```S × S ×  (t[2]-t[1]  +  t[4]-t[3]  +  ∙∙∙ + t[n]-t[n-1]) / L
```

where L is defined as the length of the direction vector. (If already normalized, this is equal to 1.)

```L = √(Dx2 + Dy2 + Dz2)
```

Each (t[i]-t[i-1])/L is a length of a ray segment that is inside of the solid.

This figure shows the parallelepipeds for a modeled solid using ray casting. This is a use of parallel-projection camera model.

## In-out ray classification

This figure shows an example of the binary operators in a composition tree using + and – where a single ray is evaluated.

The ray casting procedure starts at the top of the solid composition tree, recursively descends to the bottom, classifies the ray with respect to the primitive solids, and then returns up the tree combining the classifications of the left and right subtrees.

This figure illustrates the combining of the left and right classifications for all three binary operators.

Ray casting is a natural modeling tool for making shaded pictures. The grayscale ray-casting system developed by Scott Roth and Daniel Bass at GM Research Labs produced pictures on a Ramtek color raster display around 1979. To compose pictures, the system provided the user with the following controls:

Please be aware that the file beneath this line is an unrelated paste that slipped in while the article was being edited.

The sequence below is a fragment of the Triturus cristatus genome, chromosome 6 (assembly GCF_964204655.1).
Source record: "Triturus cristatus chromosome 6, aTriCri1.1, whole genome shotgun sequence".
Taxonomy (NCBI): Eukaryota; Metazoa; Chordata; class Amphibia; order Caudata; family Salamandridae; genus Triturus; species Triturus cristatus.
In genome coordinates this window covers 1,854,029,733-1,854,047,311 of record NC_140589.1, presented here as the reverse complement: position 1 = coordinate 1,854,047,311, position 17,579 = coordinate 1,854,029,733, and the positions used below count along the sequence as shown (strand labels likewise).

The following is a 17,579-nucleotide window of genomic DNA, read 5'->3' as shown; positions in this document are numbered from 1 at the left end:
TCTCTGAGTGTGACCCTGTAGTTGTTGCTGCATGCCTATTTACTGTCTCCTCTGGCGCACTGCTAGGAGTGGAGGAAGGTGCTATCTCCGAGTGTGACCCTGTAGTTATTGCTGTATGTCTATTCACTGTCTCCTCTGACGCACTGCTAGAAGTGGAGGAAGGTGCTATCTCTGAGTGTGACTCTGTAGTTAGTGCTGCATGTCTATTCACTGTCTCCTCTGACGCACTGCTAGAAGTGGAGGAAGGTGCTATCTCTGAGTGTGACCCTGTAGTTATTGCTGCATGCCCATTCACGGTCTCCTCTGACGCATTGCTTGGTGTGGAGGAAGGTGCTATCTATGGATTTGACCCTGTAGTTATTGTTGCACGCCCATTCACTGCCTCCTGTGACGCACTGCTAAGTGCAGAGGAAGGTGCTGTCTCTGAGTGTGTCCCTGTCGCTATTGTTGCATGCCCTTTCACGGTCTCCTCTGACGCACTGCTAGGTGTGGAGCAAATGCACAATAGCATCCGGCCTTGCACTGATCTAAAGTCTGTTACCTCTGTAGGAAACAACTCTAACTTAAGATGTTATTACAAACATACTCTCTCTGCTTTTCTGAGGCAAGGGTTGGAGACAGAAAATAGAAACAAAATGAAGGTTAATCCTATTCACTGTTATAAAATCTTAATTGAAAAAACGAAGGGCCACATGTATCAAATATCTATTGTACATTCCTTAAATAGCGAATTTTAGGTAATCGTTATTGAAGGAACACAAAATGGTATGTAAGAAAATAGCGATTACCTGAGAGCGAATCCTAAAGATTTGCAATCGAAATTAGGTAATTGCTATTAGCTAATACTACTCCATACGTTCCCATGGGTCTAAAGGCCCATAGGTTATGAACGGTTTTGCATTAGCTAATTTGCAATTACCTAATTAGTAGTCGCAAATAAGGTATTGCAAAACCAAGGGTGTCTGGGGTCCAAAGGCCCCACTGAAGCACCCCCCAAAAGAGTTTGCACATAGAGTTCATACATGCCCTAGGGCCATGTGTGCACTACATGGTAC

• View
• Viewing direction and position
• Focal length: width-angle perspective to parallel
• Zoom factor
• Illumination
• Number of light sources
• Locations and intensities of lights
• Intensities of ambient light and background
• Surface reflectance

This figure shows a table scene with shadows from two point light sources.

Shading algorithms that implement all of the realistic effects are computationally expensive, but relatively simple. For example, the following figure shows the additional rays that could be cast for a single light source.

For a single pixel in the image to be rendered, the algorithm casts a ray starting at the focal point and determines that it intersects a semi-transparent rectangle and a shiny circle. An additional ray must then be cast starting at that point in the direction symmetrically opposite the surface normal at the ray-surface intersection point in order to determine what is visible in the mirrored reflection. That ray intersects the triangle which is opaque. Finally, each ray-surface intersection point is tested to determine if it is in shadow. The “Shadow feeler” ray is cast from the ray-surface intersection point to the light source to determine if any other surface blocks that pathway.

Turner Whitted calls the secondary and additional rays “Recursive Ray Tracing”.[5] [A room of mirrors would be costly to render, so limiting the number of recursions is prudent.] Whitted modeled refraction for transparencies by generating a secondary ray from the visible surface point at an angle determined by the solid’s index of refraction. The secondary ray is then processed as a specular ray. For the refraction formula and pictorial examples, see Whitted’s paper.

## Enclosures and efficiency

Ray casting qualifies as a brute force method for solving problems. The minimal algorithm is simple, particularly in consideration of its many applications and ease of use, but applications typically cast many rays. Millions of rays may be cast to render a single frame of an animated film. Computer processing time increases with the resolution of the screen and the number of primitive solids/surfaces in the composition.